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Reconstructability Analysis, Information Theory, Probabilistic graphical modeling, Multivariate analysis discrete multivariate modeling, Data mining


This talk will describe Reconstructability Analysis (RA), a probabilistic graphical modeling methodology deriving from the 1960s work of Ross Ashby and developed in the systems community in the 1980s and afterwards. RA, based on information theory and graph theory, resembles and partially overlaps Bayesian networks (BN) and log-linear techniques, but also has some unique capabilities. (A paper explaining the relationship between RA and BN will be given in this special session.) RA is designed for exploratory modeling although it can also be used for confirmatory hypothesis testing. In RA modeling, one either predicts some DV from a set of IVs (a directed system), or one discovers relations among a set of variables without making any IV-DV distinction (a neutral system). It can be applied to time-series analysis as well as to spatial patterns. RA can detect high ordinality and nonlinear interactions that are not hypothesized in advance. Unlike neural networks, it is not a black box, but is readily interpretable and explainable. Its graph theoretic conceptual framework allows it to model networks as hypergraphs, and also illuminates in a fundamental way the relationships between wholes and parts, a subject that is central to systems/complexity science. The talk will be an overview of theory and applications of RA, and will introduce OCCAM, a RA software package developed at PSU that is now open source; see . The web page,, documents this methodology, and includes tutorials, published papers, access to the software and some utility programs, and a user’s manual.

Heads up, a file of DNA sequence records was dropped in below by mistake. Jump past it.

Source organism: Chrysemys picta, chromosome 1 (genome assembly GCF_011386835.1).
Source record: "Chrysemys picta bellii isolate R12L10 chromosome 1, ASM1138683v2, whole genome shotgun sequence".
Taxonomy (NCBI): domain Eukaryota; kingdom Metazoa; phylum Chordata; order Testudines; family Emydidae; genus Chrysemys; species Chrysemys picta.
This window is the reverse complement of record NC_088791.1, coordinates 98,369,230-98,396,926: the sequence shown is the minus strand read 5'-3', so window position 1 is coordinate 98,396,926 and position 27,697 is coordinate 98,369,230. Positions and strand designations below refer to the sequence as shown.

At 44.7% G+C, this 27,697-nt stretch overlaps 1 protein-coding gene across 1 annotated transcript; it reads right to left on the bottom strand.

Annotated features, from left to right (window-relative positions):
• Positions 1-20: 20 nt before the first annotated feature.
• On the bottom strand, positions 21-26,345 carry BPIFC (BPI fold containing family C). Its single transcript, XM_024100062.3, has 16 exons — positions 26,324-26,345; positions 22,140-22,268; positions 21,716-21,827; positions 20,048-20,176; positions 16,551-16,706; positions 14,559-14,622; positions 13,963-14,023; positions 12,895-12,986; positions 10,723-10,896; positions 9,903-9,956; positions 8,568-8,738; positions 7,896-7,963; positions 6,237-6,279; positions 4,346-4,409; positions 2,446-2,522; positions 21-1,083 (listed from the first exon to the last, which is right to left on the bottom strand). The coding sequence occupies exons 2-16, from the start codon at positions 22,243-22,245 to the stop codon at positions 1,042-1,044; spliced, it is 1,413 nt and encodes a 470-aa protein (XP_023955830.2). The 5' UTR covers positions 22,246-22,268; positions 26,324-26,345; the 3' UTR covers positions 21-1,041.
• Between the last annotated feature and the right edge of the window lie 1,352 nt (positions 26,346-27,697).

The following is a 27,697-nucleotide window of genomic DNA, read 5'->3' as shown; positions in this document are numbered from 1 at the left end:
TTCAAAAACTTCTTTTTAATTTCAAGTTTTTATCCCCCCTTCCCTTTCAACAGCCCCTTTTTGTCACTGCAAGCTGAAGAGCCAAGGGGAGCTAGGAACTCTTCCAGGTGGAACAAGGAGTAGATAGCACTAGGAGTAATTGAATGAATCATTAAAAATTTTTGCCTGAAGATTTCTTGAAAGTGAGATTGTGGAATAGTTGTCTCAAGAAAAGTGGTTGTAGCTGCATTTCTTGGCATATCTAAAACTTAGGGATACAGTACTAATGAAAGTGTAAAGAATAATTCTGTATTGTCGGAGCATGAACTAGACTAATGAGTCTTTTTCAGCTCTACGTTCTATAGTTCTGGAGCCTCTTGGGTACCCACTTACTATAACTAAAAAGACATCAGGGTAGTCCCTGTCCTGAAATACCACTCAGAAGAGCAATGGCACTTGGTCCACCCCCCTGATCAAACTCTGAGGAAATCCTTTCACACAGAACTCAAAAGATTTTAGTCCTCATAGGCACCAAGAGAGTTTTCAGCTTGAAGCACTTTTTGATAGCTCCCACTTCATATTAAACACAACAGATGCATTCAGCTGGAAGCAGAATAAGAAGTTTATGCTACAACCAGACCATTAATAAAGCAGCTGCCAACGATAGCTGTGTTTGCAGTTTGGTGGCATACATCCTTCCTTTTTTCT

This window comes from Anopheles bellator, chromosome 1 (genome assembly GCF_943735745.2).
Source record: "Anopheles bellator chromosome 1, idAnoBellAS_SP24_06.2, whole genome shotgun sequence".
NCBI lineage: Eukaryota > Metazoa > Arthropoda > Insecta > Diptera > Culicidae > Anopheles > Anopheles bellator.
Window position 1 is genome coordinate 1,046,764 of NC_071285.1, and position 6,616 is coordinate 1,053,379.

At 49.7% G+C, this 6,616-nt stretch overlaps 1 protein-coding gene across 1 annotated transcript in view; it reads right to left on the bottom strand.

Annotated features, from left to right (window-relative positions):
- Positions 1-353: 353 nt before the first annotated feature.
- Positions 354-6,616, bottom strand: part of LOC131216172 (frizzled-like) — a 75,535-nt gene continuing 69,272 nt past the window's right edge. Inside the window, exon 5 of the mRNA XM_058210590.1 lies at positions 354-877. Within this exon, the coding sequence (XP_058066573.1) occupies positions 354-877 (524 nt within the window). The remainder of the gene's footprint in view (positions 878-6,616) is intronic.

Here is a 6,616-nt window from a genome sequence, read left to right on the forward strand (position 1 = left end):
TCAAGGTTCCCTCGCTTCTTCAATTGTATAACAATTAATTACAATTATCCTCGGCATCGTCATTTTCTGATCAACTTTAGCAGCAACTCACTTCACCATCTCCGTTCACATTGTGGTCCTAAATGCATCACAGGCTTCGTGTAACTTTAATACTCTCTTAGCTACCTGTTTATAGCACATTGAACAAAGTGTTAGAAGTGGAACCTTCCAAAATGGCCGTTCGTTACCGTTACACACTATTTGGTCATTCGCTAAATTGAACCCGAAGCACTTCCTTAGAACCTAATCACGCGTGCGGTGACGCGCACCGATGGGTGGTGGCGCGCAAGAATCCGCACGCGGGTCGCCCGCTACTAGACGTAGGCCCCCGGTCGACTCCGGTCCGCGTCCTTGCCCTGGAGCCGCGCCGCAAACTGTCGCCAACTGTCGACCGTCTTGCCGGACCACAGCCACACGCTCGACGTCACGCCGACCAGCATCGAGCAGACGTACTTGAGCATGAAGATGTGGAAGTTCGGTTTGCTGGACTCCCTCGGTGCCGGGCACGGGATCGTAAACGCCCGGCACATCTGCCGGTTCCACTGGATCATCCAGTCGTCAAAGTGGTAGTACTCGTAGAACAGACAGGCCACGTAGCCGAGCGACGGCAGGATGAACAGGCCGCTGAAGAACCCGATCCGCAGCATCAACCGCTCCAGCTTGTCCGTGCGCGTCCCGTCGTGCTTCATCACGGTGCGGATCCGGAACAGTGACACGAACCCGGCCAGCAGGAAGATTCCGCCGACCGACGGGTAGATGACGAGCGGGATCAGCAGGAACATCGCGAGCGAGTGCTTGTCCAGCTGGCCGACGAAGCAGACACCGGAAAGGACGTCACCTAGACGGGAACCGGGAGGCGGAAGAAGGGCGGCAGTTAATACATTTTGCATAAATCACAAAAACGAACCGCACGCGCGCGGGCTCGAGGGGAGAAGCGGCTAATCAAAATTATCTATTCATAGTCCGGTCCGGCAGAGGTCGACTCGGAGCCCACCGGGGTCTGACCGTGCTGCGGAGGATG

Presented at the International Conference on Computational Science (New England Complex Systems Institute) Conference, July 29 2020.

The OCCAM Manual is available online

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